Beginners

These tutorials are appropriate for those new to WordPress, or for non-coders.

How To Improve The Time To First Byte (TTFB) Of Your WordPress Site

How to improve the Time To First Byte (TTFB) of your WordPress site

The Time To First Byte (TTFB), or server response time, of your WordPress site can be an important indicator of performance. It doesn’t represent the whole picture, but a very specific part in the process.

Time to First Byte is a measure of how fast your server responds when someone tries to visit a page on your site. Specifically, it’s measuring how long it takes from the time the browser asks the server for the page, to when the browser receives the first piece of data from the server.

Visitors want sites to feel fast, so the sooner some meaningful content is displayed on the screen, the better. TTFB can influence this – the faster the server responds, the faster content can get to the user.

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How To Create A Member Directory On Your MemberPress Site

How to create a member directory on your MemberPress site

MemberPress is one of my go-to plugins for easily protecting and charging for access to your content. I appreciate the fact that they stay focused on this core goal and don’t overload it with extraneous features. So it does not have a member directory feature built-in, but by using an additional free plugin you can add this capability.

In this use-case the requirements of the directory are simple: a front-end listing of site members, that other users can browse.

When people register for your MemberPress offerings, they are added to the existing user system within WordPress.  That means that any plugin which taps into that to display WordPress users, should work fine with MemberPress. You don’t have to look for anything that is MemberPress-specific.

There are several fully featured and fairly complex directory plugins available on the WordPress repo, they are generally aimed at being all-in-one solutions for creating and monetizing the directory. They aren’t really designed to be used in conjunction with an existing membership site.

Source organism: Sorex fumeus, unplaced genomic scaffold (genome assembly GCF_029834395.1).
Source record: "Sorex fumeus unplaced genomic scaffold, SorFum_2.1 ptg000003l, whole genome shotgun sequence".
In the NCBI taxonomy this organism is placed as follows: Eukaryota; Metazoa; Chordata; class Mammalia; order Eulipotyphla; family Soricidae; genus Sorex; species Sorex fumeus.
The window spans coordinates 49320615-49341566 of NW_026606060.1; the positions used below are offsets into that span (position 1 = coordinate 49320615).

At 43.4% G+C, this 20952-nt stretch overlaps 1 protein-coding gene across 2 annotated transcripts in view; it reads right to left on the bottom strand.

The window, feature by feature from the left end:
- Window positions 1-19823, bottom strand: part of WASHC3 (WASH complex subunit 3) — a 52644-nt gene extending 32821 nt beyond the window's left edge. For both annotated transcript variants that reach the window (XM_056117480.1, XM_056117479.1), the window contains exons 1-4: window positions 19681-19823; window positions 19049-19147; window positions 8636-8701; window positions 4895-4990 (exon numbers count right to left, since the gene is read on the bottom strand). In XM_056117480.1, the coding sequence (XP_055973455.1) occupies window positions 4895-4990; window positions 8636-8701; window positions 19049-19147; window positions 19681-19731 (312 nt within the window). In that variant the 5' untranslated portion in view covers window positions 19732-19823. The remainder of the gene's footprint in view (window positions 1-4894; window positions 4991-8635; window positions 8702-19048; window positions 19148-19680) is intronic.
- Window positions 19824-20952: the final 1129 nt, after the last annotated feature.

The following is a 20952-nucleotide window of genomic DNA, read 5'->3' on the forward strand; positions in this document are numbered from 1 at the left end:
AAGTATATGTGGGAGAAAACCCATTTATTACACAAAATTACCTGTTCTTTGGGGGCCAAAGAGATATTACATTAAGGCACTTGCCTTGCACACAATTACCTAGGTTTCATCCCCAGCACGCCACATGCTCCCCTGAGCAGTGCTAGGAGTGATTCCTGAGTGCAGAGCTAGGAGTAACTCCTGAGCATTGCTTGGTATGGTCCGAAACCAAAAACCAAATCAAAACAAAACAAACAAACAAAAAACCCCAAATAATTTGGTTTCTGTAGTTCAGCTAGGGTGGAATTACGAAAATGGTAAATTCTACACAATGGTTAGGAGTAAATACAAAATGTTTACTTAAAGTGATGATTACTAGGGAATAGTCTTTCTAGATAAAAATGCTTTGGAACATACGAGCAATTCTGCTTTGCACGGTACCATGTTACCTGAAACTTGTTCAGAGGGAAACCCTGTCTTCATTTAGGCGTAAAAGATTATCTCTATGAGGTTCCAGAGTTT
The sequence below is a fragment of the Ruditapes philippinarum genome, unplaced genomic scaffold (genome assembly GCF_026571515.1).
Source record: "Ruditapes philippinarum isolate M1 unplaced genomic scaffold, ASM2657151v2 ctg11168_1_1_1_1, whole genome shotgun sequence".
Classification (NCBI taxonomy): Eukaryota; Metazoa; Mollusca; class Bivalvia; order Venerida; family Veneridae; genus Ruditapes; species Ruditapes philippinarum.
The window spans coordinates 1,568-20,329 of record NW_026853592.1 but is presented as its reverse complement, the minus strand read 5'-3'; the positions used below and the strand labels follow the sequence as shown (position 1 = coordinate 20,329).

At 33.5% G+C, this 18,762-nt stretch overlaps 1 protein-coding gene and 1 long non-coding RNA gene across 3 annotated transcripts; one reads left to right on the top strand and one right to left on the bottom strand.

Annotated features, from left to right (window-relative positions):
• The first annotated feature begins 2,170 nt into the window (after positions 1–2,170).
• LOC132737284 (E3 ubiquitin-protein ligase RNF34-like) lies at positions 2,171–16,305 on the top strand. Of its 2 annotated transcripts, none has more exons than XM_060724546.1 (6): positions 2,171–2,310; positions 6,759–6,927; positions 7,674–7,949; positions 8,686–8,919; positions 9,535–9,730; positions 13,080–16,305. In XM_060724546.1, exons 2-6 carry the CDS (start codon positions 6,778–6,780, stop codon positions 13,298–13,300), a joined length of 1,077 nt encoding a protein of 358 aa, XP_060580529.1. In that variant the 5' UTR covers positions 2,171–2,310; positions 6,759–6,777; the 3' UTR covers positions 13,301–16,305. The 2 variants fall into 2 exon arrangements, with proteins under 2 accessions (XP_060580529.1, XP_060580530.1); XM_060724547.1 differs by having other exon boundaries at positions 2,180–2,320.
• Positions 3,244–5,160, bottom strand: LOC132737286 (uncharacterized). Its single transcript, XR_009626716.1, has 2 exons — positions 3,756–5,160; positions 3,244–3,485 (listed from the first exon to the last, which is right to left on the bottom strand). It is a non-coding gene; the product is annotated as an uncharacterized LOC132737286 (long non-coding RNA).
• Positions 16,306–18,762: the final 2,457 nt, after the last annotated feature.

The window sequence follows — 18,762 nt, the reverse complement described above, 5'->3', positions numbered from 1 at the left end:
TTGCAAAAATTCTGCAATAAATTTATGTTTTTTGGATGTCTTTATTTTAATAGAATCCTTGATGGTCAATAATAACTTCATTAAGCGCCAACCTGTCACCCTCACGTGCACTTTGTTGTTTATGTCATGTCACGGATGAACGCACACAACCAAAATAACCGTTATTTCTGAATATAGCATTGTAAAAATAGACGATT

But there are fewer plugins that take a simpler approach, and even fewer that do a good job.

Read on for my recommendations.

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WordPress Image Positioning, Spacing & Alignment – Common Problems And Fixes

WordPress Image Positioning, Spacing & Alignment – Common Problems and Fixes

Wrestle no more with images in the WordPress editor. This guide to working with images in WordPress has now been updated to include tips for the new Gutenberg editor, released with WordPress 5.0. Don’t worry, if you haven’t updated yet just scroll down to the Classic Editor section of the guide. This tutorial shows you how to wrangle images with ease: alignment, positioning, spacing and more.

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WordPress Speed Optimization Glossary

WordPress Speed Optimization Glossary

Trying to make your WordPress site faster is an already technically complex process, further obscured by all the jargon you have to understand. Here’s an overview of some commonly used site “speed up” terms. I hope it helps demystify the process!

Browser caching

Imagine your web page is like a puzzle. The puzzle pieces are CSS, JavaScript and image files. When you visit a web page, the browser has to retrieve all those puzzle pieces from the server, then assemble them correctly to make your web page.

Browser caching allows the browser to keep some of those puzzle pieces in place, that is, stored in the browser itself (on your computer), so that the next time you visit that page, it doesn’t have to fetch them again from the server.

The purpose of browser caching is to make repeat visits to the same site much faster for the visitor.

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Troubleshoot Your WordPress Plugins With Plugin Detective

Troubleshoot Your WordPress Plugins with Plugin Detective

Many issues that arise on your WordPress site will be plugin-related. Whether it’s a conflict between plugins, between a plugin and your theme, a buggy update, or whatever else may happen,  the standard troubleshooting procedure is to deactivate all your plugins, then turn them back on one at a time until the issue reappears. This process lets you isolate exactly which plugin is at the source of the conflict. However, if you have more than a handful of plugins on your site, which almost everyone does, this can be a time-consuming and frustrating process.

Enter….. Plugin Detective

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